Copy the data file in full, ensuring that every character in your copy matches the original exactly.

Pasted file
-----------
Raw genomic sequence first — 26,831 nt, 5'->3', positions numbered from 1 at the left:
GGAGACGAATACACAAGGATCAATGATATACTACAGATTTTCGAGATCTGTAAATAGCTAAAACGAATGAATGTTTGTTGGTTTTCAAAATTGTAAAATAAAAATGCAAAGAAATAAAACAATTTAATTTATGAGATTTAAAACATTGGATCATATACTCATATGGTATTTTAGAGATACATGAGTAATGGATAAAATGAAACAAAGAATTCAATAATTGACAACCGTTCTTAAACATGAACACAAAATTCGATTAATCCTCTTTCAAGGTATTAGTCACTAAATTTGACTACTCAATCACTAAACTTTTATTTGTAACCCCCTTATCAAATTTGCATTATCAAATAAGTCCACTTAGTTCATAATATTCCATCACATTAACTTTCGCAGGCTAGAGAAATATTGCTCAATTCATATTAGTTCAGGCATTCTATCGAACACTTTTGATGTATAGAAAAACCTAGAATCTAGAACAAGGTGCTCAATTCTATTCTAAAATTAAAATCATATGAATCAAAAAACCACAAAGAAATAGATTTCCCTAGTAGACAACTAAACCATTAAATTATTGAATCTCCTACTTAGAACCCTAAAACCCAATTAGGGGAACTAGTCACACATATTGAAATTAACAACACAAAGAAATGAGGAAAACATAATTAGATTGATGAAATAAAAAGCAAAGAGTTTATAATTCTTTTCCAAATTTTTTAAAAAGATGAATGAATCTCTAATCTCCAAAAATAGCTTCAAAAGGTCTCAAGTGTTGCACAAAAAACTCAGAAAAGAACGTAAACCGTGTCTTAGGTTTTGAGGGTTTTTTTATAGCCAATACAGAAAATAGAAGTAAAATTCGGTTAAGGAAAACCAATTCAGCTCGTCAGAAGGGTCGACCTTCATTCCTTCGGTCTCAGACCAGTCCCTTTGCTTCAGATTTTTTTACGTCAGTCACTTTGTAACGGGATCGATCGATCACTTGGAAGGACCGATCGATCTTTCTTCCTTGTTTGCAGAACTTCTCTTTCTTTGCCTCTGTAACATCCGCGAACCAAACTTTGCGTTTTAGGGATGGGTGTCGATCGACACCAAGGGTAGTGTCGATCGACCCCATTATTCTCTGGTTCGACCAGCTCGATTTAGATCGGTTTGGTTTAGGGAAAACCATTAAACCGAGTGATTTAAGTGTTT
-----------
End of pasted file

Raw genomic sequence first — 26,831 nt, 5'->3', positions numbered from 1 at the left:
GGAGACGAATACACAAGGATCAATGATATACTACAGATTTTCGAGATCTGTAAATAGCTAAAACGAATGAATGTTTGTTGGTTTTCAAAATTGTAAAATAAAAATGCAAAGAAATAAAACAATTTAATTTATGAGATTTAAAACATTGGATCATATACTCATATGGTATTTTAGAGATACATGAGTAATGGATAAAATGAAACAAAGAATTCAATAATTGACAACCGTTCTTAAACATGAACACAAAATTCGATTAATCCTCTTTCAAGGTATTAGTCACTAAATTTGACTACTCAATCACTAAACTTTTATTTGTAACCCCCTTATCAAATTTGCATTATCAAATAAGTCCACTTAGTTCATAATATTCCATCACATTAACTTTCGCAGGCTAGAGAAATATTGCTCAATTCATATTAGTTCAGGCATTCTATCGAACACTTTTGATGTATAGAAAAACCTAGAATCTAGAACAAGGTGCTCAATTCTATTCTAAAATTAAAATCATATGAATCAAAAAACCACAAAGAAATAGATTTCCCTAGTAGACAACTAAACCATTAAATTATTGAATCTCCTACTTAGAACCCTAAAACCCAATTAGGGGAACTAGTCACACATATTGAAATTAACAACACAAAGAAATGAGGAAAACATAATTAGATTGATGAAATAAAAAGCAAAGAGTTTATAATTCTTTTCCAAATTTTTTAAAAAGATGAATGAATCTCTAATCTCCAAAAATAGCTTCAAAAGGTCTCAAGTGTTGCACAAAAAACTCAGAAAAGAACGTAAACCGTGTCTTAGGTTTTGAGGGTTTTTTTATAGCCAATACAGAAAATAGAAGTAAAATTCGGTTAAGGAAAACCAATTCAGCTCGTCAGAAGGGTCGACCTTCATTCCTTCGGTCTCAGACCAGTCCCTTTGCTTCAGATTTTTTTACGTCAGTCACTTTGTAACGGGATCGATCGATCACTTGGAAGGACCGATCGATCTTTCTTCCTTGTTTGCAGAACTTCTCTTTCTTTGCCTCTGTAACATCCGCGAACCAAACTTTGCGTTTTAGGGATGGGTGTCGATCGACACCAAGGGTAGTGTCGATCGACCCCATTATTCTCTGGTTCGACCAGCTCGATTTAGATCGGTTTGGTTTAGGGAAAACCATTAAACCGAGTGATTTAAGTGTTT